Posts Tagged: Caucasians
Shirley Polykoff (1909-1998), the advertising legend who coined the words "Is it true blondes have more fun?" for a Clairol jingle, raised awareness of blondes, insinuating that "gentlemen prefer blondes."
But when it comes to bees, the most common honey bee in the United States are blondes, also known as Italians or Apis mellifera ligustica. But they have no clue--nor should they--about "fun." Neither do the darker bees, the Carniolans (Apis mellifera carnica) and the Caucasians (Apis mellifera caucasica).
"Fun" is not something attributable to bees. Work is.
On Saturday, Aug. 17, when we celebrate National Honey Bee Day, it's time to think about all the work bees do in gathering pollen, nectar, propolis (plant resin) and water for their colonies. Pollen is their protein; nectar, their carbohydrate.
"Honey bees are the only insects that produce human food," write bee scientists Diana Sammataro and Alphonse Avitabile in the fourth edition of their book,The Beekeeper's Handbook, published by Comstock Publishing Associates, a division of the Cornell University Press.
They list a number of "fun facts" about bees, data gleaned from a number of sources. They include:
- It takes 12 honey bees to make one teaspoon of honey,
- It takes 1-500 flowers to gather a full load, depending on the kind of flower and nectar/pollen production,
- In one trip, a honey bee can visit about 75 flowers and up to 3000 flowers.
- Bees from the same hive visit about 225,000 flowers a day.
- On average, a honey bee produces 1/12th teaspoon (5 drops) of honey in her lifetime.
- A bee has to visit about 2 million flowers to collect enough nectar to make one pound of honey.
- The energy in one ounce of honey would provide one bee with enough energy to fly around the world.
- About 50 to 80 percent of foragers collect nectar.
- Fifteen to 30 percent of foragers collect pollen.
- Fifteen percent of foragers collect both pollen and nectar.
- There are 20,000 to 6 million pollen grains on one bee, depending on the flower species.
- One colony can eat 44 to 65 pounds of pollen a year.
Those are just some of the fun facts in this comprehensive, well-written, well-illustrated book. Sammataro is a research entomologist at the USDA-ARS Carl Hayden Bee Research Center in Tucson, Ariz., and Avitabile is a longtime beekeeper and emeritus professor of biology at the University of Connecticut, Waterbury.
It's the kind of book that beekeepers, from beginning to advanced, will dog-ear.
An Italian honey bee nectaring on phacelia. (Photo by Kathy Keatley Garvey)
Honey bee working phacelia blossoms. (Photo by Kathy Keatley Garvey)
Italian honey bee sipping nectar. (Photo by Kathy Keatley Garvey)
Often you'll hear kindergarten students asking one another: "What's your favorite color?"
Beekeepers do that, too--in a joking sort of way. Some like to rear the blond Italians; some prefer the darker Carniolans, developed from the area of the Carniolan Alps in southeastern Europe; and others opt for the even darker bees, the Caucasians, originating from the Caucasus Mountains of eastern Europe.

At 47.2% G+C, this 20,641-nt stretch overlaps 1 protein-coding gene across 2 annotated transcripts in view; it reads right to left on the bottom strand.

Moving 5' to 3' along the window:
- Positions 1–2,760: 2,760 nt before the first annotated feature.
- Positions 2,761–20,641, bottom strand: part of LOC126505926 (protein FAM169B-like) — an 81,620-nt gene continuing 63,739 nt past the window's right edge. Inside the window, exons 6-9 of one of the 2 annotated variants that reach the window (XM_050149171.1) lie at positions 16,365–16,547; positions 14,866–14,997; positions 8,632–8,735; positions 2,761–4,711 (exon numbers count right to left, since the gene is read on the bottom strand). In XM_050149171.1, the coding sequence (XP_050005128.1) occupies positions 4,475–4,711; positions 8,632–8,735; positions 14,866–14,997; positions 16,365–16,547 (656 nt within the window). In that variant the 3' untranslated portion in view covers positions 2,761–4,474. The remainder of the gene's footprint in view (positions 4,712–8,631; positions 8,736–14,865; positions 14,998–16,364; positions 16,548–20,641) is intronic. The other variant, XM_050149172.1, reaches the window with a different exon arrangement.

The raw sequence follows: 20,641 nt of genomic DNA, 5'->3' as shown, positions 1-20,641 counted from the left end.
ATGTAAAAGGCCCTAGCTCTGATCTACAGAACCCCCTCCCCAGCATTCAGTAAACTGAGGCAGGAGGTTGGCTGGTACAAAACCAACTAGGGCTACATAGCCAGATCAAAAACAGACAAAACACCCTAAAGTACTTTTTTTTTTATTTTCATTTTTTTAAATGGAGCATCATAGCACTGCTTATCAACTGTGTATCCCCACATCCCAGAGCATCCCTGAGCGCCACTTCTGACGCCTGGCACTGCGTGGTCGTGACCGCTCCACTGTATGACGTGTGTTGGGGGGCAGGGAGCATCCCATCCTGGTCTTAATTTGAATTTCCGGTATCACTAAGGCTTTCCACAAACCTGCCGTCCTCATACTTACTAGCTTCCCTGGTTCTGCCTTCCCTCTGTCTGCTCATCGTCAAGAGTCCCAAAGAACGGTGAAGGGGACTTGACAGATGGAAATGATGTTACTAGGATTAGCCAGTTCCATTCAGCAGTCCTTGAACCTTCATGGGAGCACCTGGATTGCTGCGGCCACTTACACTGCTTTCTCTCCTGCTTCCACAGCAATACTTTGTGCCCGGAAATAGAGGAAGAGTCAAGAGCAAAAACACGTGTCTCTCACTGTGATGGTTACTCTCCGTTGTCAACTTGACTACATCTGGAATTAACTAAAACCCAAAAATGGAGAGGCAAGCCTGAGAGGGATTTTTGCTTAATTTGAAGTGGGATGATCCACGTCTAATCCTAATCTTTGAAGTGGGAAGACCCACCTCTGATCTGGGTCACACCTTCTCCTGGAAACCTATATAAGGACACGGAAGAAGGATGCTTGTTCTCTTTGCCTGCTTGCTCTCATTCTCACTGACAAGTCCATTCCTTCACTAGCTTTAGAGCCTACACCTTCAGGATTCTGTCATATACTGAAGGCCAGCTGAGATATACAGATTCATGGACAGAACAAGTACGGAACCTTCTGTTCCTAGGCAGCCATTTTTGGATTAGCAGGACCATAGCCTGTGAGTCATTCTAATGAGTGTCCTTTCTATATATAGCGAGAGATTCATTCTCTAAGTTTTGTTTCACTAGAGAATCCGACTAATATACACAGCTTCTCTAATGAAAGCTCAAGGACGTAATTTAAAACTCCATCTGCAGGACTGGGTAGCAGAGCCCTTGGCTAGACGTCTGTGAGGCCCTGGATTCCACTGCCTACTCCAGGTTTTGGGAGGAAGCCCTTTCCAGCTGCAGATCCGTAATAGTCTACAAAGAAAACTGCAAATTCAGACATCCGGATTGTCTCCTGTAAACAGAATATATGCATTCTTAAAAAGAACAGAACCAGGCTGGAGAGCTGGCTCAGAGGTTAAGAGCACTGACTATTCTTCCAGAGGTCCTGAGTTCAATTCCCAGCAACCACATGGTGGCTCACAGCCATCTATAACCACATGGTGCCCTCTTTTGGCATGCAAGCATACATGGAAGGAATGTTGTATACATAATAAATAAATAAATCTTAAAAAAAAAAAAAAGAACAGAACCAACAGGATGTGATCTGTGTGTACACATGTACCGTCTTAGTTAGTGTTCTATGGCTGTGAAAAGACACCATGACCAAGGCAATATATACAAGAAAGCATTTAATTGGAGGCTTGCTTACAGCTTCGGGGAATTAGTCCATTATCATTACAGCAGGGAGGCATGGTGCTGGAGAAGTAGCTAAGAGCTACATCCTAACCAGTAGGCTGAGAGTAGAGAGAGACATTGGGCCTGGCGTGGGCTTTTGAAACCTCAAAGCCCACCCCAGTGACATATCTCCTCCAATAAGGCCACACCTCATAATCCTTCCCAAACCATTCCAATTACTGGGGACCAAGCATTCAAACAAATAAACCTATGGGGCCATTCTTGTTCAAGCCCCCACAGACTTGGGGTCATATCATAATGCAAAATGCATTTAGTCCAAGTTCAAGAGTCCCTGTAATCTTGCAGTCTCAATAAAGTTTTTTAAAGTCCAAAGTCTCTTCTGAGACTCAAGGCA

It's the desirable traits, not the color, though, that really matters.
"More than 20 breeds of bees have been identified, and many of these have been tested by beekeepers for their ability to live in manmade hives, as well as their adaptability to the moderate climates of the world," writes Bee Culture editor Kim Flottum in his excellent book, The Backyard Beekeeper: An Absolute Beginner's Guide to Keeping Bees in Your Yard and Garden.
"Many species," Flottum continues in his book, "have been abandoned by beekeepers because they possess undesirable traits, such as excessive swarming, poor food-storage traits, or extreme nest protection."
Bee breeder-geneticist Susan Cobey, who has a dual appointment with the University of California, Davis and Washington State University, is partial to her New World Carniolans, a bee line she established.
Overall, the Carniolans are known as a good colder-weather bee. The Italians, though, are the most common bee in the United States. Sometimes you'll see an Italian bee so blond it's lemony.
Jackie Park-Burris of Palo Cedro, chair of the California State Apiary Board, rears Italians, which leads to good natured-ribbing between her and Cobey about "the best bee."
If you're interested in genetic diversity, mark your calendar for May 2, 2012. Cobey will speak on “Importation of Honey Bee Germplasm to Increase Genetic Diversity in Domestic Breeding Stocks" at her seminar from 12:10 to 1 p.m. in 122 Briggs Hall, UC Davis. It's part of a series of seminars that the UC Davis Department of Entomology is sponsoring. Plans are to webcast this; so stay tuned.
Meanwhile, take a look at foraging honey bees in your neighborhood. Like the patchwork coat in the Dolly Parton song, "Coat of Many Colors," you'll see many colors.
Many, many colors. And some belong to young bees with a fuzzy thorax and fresh wings, and some to old bees with a bare thorax and tattered wings.
What's your favorite bee? Native pollinator specialist Robbin Thorp, emeritus professor of entomology who maintains an office at the Harry H. Laidlaw Jr. Honey Bee Research Facility at UC Davis, says that "beauty is only skin (integument) deep."
"I prefer the ones with a good disposition regardless of their external appearance even on a 'bad hair day,'" Thorp says.
As for me, to paraphrase American humorist Will Rogers (1879-1935), "I've never met a bee I didn't like."
I haven't met any of those highly aggressive, super-defensive Africanized bees, though.
Darker bee and a light-colored bee foraging on sedum. (Photo by Kathy Keatley Garvey)
Beautifully striped honey bee working the sedum. (Photo by Kathy Keatley Garvey)
Caucasian bee (from the Caucasus Mountains) on saliva. (Photo by Kathy Keatley Garvey)